Environmental Protection Agency (EPA) R&D funding totals $576 million in the 2013 Budget, $8 million more than the 2012 funding level. With this investment, EPA will focus on enhancing and strengthening the planning and delivery of science in its restructured research and science programs, making these efforts more integrated and cross-disciplinary. The 2013 Budget supports high-priority research of national importance in such areas as potential endocrine disrupting chemicals, innovative chemical design, green infrastructure, computational toxicology, drinking water, and STEM fellowships. The 2013 Budget proposes a total of $14 million for EPA for the above-mentioned collaboration with USGS and DOE on hydraulic fracturing.

United States Geological Survey (USGS)

The total budget of the United States Geological Survey (USGS), Interior’s lead science agency, is $1.1 billion, a $35 million increase from the 2012 enacted level. The 2013 Budget proposes $19 million for USGS for the above-mentioned collaboration with EPA and DOE on hydraulic fracturing. The Budget also sustains USGS funding for water and ecosystems science programs; research to mitigate natural hazards such as earthquakes, landslides, floods, and volcanoes; and climate change science.

Department of Homeland Security (DHS)

Department of Homeland Security (DHS) R&D totals $729 million in the 2013 Budget, up 26.3 percent from the 2012 enacted level in order to partially restore steep cuts enacted in 2012 appropriations. The 2013 Budget funds important R&D advances in cybersecurity, nuclear materials and explosives detection, and biological response systems. The Budget does not fund construction of the National Bio- and Agro-Defense Facility (NBAF) in 2013; rather, DHS will conduct a comprehensive reassessment of the need for and cost of such a laboratory.

Department of Transportation (DOT)

The 2013 Budget provides $1.1 billion for Department of Transportation (DOT) R&D, a $132 million increase compared to the 2012 funding level. The Budget request includes funding for several R&D activities in the Federal Aviation Administration’s (FAA) Next Generation Air Transportation System, known as NextGen. The Joint Planning and Development Office coordinates this important effort, which strives to reduce delays, expand capacity, and improve the safety and environmental impact of air transportation. The Federal Highway Administration (FHWA) also manages a comprehensive, nationally coordinated highway research and technology program, engaging and cooperating with other highway research stakeholders. FHWA performs research activities associated with safety, infrastructure preservation and improvements, and environmental mitigation and streamlining.

White House Office of Science and Technology Policy (OSTP)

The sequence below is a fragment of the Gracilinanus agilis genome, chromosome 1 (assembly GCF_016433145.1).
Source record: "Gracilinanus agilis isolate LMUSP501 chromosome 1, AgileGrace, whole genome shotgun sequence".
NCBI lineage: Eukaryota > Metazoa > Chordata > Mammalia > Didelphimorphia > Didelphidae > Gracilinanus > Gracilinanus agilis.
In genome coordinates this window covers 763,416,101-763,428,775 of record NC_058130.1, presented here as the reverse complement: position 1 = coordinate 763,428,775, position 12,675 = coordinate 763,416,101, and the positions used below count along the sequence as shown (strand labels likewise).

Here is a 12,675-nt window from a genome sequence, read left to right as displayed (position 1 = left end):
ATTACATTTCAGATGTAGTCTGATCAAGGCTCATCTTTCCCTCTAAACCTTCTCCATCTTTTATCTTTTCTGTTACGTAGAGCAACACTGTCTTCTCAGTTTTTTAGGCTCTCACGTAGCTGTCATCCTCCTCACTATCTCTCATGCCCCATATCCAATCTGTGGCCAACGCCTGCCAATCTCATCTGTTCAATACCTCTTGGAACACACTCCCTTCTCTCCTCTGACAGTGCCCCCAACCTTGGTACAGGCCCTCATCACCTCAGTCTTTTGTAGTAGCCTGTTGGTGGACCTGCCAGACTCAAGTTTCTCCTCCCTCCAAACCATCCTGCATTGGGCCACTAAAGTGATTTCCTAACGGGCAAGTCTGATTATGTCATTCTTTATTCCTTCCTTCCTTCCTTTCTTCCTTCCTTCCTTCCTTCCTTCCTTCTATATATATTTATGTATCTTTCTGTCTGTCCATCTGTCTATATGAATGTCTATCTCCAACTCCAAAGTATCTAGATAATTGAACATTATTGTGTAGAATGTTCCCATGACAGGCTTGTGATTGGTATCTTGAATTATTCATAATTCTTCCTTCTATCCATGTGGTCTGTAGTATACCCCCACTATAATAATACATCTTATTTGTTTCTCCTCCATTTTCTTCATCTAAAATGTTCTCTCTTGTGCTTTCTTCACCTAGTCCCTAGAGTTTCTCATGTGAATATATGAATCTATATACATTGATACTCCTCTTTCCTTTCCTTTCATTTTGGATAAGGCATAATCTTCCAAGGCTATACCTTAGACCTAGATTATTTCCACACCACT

The 2013 Budget requests $5.85 million for White House Office of Science and Technology Policy (OSTP) operations, above the $4.50 million 2012 enacted funding level but 12.0 percent below the $6.65 million 2011 enacted funding level. OSTP works with the Office of Management and Budget (OMB) to set S&T priorities for all the executive branch departments and agencies with S&T and STEM-education missions. OSTP also provides science and technology advice and analysis in support of the activities of the other offices in the Executive Office of the President and supports me in my role as the Assistant to the President for Science and Technology, with the responsibility to provide the President with such information about science and technology issues as he may request in connection with the policy matters before him. In addition, OSTP coordinates a wide array of interagency research initiatives with significant economic implications through administration of the National Science and Technology Council (NSTC) and serves as the lead White House office in a range of bilateral and multilateral S&T activities internationally. This work is accomplished with approximately 27 full-time equivalent staff supported by the OSTP appropriation, which includes the OSTP Director, four Associate Directors (for Science, Technology, Environment, and National Security and International Affairs), additional technical experts, and a small administrative team. In addition, there are approximately 50 scientific and technical experts detailed to OSTP from all across the executive branch along with approximately a dozen other experts brought in under the Intergovernmental Personnel Act or various fellowship arrangements. This mix of personnel allows OSTP to tap a wide range of expertise and leverage a multitude of high-value resources to ensure that the science and technology work of the Federal government is appropriately supported, coordinated and amplified. The reduced 2012 OSTP funding level required significant reductions in staffing and support levels; the 2013 Budget would return OSTP personnel and support funding closer to historical levels.